the server doesnt support OCSP stapling which might especially the case when you are either talking about non-http servers or services that bring their own server on their own port like qwebirc or whatever


#33

That means it’s completely useless. Revocation is used when your key is compromised. In order to make use of a stolen key, an attacker must be able to MitM the target. If the attacker is able to MitM the target, he can block OCSP queries.

That is the crux of any optional online verification. You can’t have an “enforce” flag and then say “well forget it if it’s down”.


#34

well must staple is also optional for pretty much similar reasons:
clients must understand it.

That doesn’t mean it needs to be optional, since clients that do not understand it will ignore it.
(Same as your “must check” flag).

if OCSP is down while the server wants to fetch it, well forget it

The main difference, and what I think you are failing to grasp, is that stapling only needs the OCSP service to be available once in a while from the server, and ACME itself makes the very same assumption (you need to talk to the ACME server to renew the certificate, obviously).
On the other hand, your “hardfail” flag requires the OCSP service to be available all the time, from all clients.

the server doesnt support OCSP stapling which might especially the case when you are either talking about non-http servers or services that bring their own server on their own port like qwebirc or whatever

Those service also have hosts of other issues, starting with obsolete TLS versions (or even SSLv3!) and ciphersuites, and <SSL vuln of the month with a cheesy name>. Also, nothing prevents the sysadmin from using any other kind of TLS front-end (usually as part of their reverse-proxy).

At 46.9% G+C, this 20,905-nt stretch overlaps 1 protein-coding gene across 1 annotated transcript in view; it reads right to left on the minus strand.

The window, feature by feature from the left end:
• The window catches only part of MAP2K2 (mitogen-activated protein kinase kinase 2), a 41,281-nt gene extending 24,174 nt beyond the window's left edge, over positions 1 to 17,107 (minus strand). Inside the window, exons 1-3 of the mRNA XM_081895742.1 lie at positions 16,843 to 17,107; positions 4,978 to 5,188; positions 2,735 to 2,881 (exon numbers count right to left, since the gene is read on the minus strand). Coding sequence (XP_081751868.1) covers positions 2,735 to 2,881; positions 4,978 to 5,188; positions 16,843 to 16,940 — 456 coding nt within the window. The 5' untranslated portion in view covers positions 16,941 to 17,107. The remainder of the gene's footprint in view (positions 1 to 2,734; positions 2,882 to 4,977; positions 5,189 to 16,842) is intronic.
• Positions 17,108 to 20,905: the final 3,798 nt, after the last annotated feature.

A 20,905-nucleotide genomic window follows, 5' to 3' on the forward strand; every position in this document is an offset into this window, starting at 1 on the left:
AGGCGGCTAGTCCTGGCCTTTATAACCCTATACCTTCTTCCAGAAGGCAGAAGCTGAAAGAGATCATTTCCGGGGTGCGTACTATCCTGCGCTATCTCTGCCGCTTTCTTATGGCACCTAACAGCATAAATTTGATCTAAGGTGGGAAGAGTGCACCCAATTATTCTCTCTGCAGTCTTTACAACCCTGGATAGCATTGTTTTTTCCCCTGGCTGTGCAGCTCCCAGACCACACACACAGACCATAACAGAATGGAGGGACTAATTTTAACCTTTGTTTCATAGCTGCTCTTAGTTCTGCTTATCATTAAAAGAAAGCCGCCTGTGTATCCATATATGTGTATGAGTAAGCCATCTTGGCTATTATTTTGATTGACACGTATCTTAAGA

To sum it up, having a “OCSP hardfail” flag has the following drawbacks, compared to “OCSP Must Stable”, for no apparent advantage:

  • higher load on the OCSP infrastructure;
  • much higher reliability requirements on the OCSP infra and the client connectivity, which brings a notable DoS vector;
  • requires a TLS extension that doesn’t even exist as a draft (whereas Mozilla and others have at least experimented with Must-Staple).

In any case, this seems off-topic in this thread and I think you should have a look at Adam Langley’s note, linked earlier.


#35

by the way I dunno whether you know it or not, but OCSP hardfail is already implemented in some certs, the EVs (you dont wanna know how often the WoSign website failed for me.

okay LE doesnt do EV but it’s plain about the hardfail concept which already does exist.

also obviously I think that hard fail and staple should be used together but if somebody cant staple (shared hosting is probably another nice example) and still would really want that everyone gets the certs then he should be able to enforce hardfail.

also a hardfail flag wouldnt increase the load on the OCSP much because all clients that do OCSP are already doing it. a hardfail doesnt suddenly increase the number of OCSP checks.


#36

also a hardfail flag wouldnt increase the load on the OCSP much because all clients that do OCSP are already doing it. a hardfail doesnt suddenly increase the number of OCSP checks.

Wrong. Chrome and Chromium do not perform OCSP checking by default.
Please, read up on the things you were linked.

Also, you didn’t address the reliability issues, and instead provided an example of why it is an issue in current deployments …


#37

I thought they always check but are soft fail.

I mean where’s the point in setting up OCSP if no browser checks it.


#38

cf Revoked certs not showing as revoked in browsers


#39

okay this is so goddamn stupid. why completely ignore the OCSP system?
why revoke at all if nobody checks it?


#40

It is explain at https://www.imperialviolet.org/2014/04/19/revchecking.html that @nicoo linked.

In short, because it does not work as a revocation system, slow down connection, leak the list of sites you consult to CAs.